China and the Global Economy


Ever since the collapse of Stalinism and the disintegration of the Soviet Union, the capitalist world has been in a euphoric state. But like everything in this world, appearances are often deceiving.

It is beginning to dawn on American and world imperialism that rather than expanding its world markets, the Stalinist bureaucracies’ attempt to reintroduce market-driven economic systems have, on balance, contributed- directly and indirectly-to the intrinsic tendency of the capitalist world market to shrink.

First, the collapse of the Soviet Union and the Cold War unleashed pent-up sharpened competition among the world’s capitalists for a shrinking world market.

Second, the transformation from a planned economy to a market-driven economic system has been running into increasing resistance from the remaining institutions of the degenerating workers states, as well as the resistance of the industrial and agricultural working class.

While the recent sharp crisis in Russia has receded from the headlines, its economy continues to stagnate and threatens to go into free fall. And while China’s trend toward capitalist restoration has been proceeding apace and (unlike Russia) its economy has been undergoing expansion, its development is highly distorted and subject to sudden contraction — such as is happening in Southeast Asia and Japan.

Industrial superstructure is strangled

Moreover, like the countries of the former Soviet bloc, China’s development is chiefly in commerce and commercial construction, development of up-to-date systems of communication, the extraction and export of raw materials and energy, the expansion of light industrial production, and the construction of supermarkets, boutiques, and luxury shopping malls for the old and new elite and the newly created middle classes.

But in exchange for China’s dubious opening to capitalist penetration, its basic industrial infrastructure — such as steel, electrical, auto, truck, tractor, and metal fabrication plants — is being strangled and starved for capital needed to merely maintain its obsolete industrial foundation.

Modernization of these industries is out of the question. That would only further glut the world marketplace, and therefore world capitalism won’t allow its capital to be used for that purpose.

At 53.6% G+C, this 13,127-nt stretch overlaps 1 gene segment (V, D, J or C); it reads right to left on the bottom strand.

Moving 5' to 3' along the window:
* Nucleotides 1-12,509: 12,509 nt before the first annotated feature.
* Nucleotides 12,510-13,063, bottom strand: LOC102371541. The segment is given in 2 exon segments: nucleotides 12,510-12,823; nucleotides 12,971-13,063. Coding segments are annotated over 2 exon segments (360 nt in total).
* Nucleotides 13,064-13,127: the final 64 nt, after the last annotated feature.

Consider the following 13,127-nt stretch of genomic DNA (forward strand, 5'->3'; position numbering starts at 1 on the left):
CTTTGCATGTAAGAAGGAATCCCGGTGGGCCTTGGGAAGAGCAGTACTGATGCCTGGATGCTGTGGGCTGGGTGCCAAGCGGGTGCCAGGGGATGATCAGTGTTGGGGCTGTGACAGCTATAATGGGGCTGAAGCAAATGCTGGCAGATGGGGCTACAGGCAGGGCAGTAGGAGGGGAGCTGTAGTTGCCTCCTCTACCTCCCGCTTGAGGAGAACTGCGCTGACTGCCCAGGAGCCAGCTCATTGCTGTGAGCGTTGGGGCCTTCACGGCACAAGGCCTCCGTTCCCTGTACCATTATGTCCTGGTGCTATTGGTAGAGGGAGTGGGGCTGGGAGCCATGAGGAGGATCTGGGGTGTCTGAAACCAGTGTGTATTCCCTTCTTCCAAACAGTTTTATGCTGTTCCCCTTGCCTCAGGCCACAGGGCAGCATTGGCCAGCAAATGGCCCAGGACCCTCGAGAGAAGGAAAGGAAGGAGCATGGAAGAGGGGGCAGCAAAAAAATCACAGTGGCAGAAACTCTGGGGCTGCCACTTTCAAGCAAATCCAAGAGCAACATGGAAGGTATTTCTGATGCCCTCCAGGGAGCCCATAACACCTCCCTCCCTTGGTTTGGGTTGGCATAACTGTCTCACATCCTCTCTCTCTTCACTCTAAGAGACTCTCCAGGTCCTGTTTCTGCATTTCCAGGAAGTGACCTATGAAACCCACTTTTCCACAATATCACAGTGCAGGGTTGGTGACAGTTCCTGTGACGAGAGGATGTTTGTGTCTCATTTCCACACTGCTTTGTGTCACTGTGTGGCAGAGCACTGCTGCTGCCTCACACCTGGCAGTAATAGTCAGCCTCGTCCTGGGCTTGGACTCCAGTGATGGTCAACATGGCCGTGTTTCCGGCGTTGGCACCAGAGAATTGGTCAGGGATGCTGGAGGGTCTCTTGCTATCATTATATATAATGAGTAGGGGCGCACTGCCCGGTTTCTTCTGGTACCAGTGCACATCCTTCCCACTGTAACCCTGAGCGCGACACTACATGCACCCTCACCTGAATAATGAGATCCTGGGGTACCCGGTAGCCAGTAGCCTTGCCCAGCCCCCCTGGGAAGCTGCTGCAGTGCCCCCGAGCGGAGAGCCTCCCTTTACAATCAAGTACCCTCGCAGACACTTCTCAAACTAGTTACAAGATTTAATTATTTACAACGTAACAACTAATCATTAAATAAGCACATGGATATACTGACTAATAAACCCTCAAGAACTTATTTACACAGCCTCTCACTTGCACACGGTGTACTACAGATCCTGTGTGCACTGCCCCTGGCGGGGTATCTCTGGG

Without such an industrial foundation, China and the other degenerating workers’ states can only become semi-colonial societies economically subordinate to the imperialist world.

Meanwhile, scores of millions of China’s workers formerly employed in massive state-owned industries and many more millions of rural farm workers and peasants are being dumped from factories into the streets, and from the countryside into the cities, to vainly search for jobs that are not there and which are not about to be created.

But in all these degenerating workers states, the state-owned industrial infrastructure, although steadily being eroded away, remains as a stubborn obstacle to capitalist development of the productive forces in these countries — a development, which at this moment in the evolution of world capialist imperialism, is impossible!

Clinton and U.S. corporations make demands

President Clinton went to China at the end of June to lay down his conditions for China’s entry into the World Trade Organization. The Clinton administration has been demanding that China more speedily remove any and all barriers to American capitalist investment in the Chinese economy.

Current American imperialist demands boil down to two: (1) A more rapid dismantling of its state-owned basic industry. (2) China must end its still largely intact central state control over domestic trade relations as well as over American and world imperialist investment inside China.

While the Stalinist government is prepared to gradually meet these demands, Clinton desperately wants it to go a whole lot faster — and, to be sure, with first place in line reserved for corporate America in the projected imperialist takeover of the lion’s share of the Chinese economy.